While Eat Only When You’re Hungry draws fairly direct lines of causation between Greg’s upbringing, poor self control, and the effects they have on GJ, it should be noted that causality is an unreliable means of understanding character, particularly in the realm of desire. In Reflections, Walter Benjamin argues that the typical causal relationship established between fate and character is false because “the distinction on which it rests is theoretically untenable.” (305) The distinction between the realms of character (the interior world) and fate (the exterior world) fail because they cannot actually be separated from one another as they are experienced simultaneously; in terms of will, we might say that distinctions between internal influences and internalized external influences are similarly untenable. Benjamin ultimately suggests that the distinction has given rise to the two artistic modes: comedy as character focused narrative and tragedy as fate focused narrative (310-311). Thus it behooves us to examine a self-described tragicomedy like Alison Bechdel’s Fun Home that interrogates the distinction between fate and character.

At its core, Fun Home is a highly visual bildungsroman that focuses on Bechdel’s relationship with her father. In elucidating her Father’s hidden queer sexuality and how her upbringing in turn influenced and suppressed her own queer desire, Bechdel uses the pliable form of the graphic novel to demonstrate the overlapping internal and external influences shaping how they interact with their desires. In the first chapter, she carries out an extended metaphor whereby her father’s closeted is compared to his obsession with their home as a facade. She combines panels that describe his artificer’s behavior with illustrations depicting how she and the rest of the family became inculcated in his facade by virtue of sharing the project of home. However, on page 17, she clarifies that in spite of the shambolic nature of their home and family, it was still their home and they were still a family. Bechdel further blurs the lines between character and fate by depicting the differing conditions of social possibility for her and her father. While she extensively and intimately illustrates her exploration and immersion in queerness at college and in New York’s Little Village (74-76, 80-81), her father’s return to Pennsylvania to run the family business is depicted as an obligation to his parents (32) and she includes an illustration of the confined space within which his life can be mapped (30).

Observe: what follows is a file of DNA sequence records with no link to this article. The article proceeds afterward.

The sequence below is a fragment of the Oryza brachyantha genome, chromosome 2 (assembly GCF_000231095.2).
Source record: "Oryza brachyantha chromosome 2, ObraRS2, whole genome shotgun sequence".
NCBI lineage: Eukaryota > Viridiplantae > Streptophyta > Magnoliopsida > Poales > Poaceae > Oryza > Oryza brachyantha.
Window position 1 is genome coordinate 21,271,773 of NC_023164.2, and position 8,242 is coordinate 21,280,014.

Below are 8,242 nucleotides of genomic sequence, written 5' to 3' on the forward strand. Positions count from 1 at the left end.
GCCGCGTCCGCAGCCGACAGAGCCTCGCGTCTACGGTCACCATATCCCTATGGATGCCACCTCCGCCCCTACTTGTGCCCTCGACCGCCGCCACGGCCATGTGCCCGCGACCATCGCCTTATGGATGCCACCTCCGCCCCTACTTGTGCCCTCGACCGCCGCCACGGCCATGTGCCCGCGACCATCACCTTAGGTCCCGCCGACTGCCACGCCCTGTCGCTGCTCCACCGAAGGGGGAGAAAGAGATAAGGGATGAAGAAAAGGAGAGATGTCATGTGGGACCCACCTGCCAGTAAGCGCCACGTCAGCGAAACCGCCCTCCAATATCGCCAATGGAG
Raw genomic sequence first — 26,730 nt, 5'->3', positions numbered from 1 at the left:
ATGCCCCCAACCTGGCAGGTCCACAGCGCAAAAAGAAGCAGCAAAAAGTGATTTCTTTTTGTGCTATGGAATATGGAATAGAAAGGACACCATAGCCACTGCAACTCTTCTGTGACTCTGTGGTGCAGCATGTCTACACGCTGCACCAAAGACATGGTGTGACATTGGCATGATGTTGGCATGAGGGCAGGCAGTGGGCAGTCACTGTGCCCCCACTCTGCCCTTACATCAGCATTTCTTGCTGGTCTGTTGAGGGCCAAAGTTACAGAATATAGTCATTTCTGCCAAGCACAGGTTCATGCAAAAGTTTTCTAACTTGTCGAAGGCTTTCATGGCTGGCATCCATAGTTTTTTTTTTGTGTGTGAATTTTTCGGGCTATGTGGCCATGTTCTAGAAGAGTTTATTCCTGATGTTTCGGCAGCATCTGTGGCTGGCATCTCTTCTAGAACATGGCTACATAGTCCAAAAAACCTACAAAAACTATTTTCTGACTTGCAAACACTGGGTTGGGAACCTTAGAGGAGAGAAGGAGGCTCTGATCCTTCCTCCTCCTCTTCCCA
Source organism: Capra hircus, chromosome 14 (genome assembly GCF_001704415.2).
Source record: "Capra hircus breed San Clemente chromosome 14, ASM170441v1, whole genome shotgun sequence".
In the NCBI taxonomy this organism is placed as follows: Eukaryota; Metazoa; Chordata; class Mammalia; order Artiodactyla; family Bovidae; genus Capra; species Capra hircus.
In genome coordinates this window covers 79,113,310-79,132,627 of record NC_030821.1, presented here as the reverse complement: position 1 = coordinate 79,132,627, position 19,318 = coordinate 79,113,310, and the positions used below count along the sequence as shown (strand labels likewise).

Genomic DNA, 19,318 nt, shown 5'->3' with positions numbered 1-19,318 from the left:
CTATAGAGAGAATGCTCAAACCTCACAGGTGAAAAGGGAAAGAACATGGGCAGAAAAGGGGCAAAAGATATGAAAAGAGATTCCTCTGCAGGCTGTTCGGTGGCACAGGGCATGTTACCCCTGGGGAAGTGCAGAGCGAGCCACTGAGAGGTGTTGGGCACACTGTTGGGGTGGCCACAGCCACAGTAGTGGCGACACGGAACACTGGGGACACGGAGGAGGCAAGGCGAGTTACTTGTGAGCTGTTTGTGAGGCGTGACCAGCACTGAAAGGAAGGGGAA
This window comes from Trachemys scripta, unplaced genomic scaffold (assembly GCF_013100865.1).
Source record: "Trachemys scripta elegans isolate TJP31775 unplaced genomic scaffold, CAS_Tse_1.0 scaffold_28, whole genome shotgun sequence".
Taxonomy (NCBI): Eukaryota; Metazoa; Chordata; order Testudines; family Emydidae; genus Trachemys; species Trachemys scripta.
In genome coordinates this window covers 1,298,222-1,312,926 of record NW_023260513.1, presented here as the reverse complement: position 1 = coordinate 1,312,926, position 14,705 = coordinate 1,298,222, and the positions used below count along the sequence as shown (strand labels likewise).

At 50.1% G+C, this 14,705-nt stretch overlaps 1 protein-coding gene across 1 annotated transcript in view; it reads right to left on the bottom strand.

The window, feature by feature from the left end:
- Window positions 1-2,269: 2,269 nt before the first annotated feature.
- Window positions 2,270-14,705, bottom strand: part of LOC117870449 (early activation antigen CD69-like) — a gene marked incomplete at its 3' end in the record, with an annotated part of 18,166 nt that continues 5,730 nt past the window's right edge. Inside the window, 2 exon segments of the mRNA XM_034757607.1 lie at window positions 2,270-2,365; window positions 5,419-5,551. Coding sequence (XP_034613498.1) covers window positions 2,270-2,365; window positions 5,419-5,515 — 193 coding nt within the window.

Here we can see how Bechdel’s retelling of the story and its interpolation of internal and external influences on behavior are not necessarily meant to forgive her father’s transgressions, so much as to recognize how their experiences of queer desire differed as a result of their relationships with themselves, each other, and the world. For example, Bechdel juxtaposes her father’s implicit and explicit efforts to prevent her gender performance from drifting in a masculine direction (15, 117-119) with his secret desire for the masculine form as confirmed by the photograph he kept of their babysitter Roy (100). That picture is presented in Bechdel’s hand and surrounded by several text boxes narrating her attempts to interpret the image and his weak attempts at censorship in order to emphasize the disorientation she was feeling at the moment of discovery. That disorientation, which comes up other times when she attempts to reconcile her experience of queerness with what she knows of her father’s’ (57), seems to become less jarring over the course of the novel as she develops a more holistic understanding of his struggle with queer desire in context and with all its contradictions. Page 120 also depicts her hands holding several photos of her and her father posing in queer ways; this moment is charged with as much discomfort and complexity as the photograph on 100-101, but we can discern from the lack of a comparable disruption in narrative flow a growing comfort with the complexities of their relationship. An understanding of his struggle with queer desire and the need to suppress that desires takes the place of her attempts to parse out who he was on the outside and the interiority concealed by that facade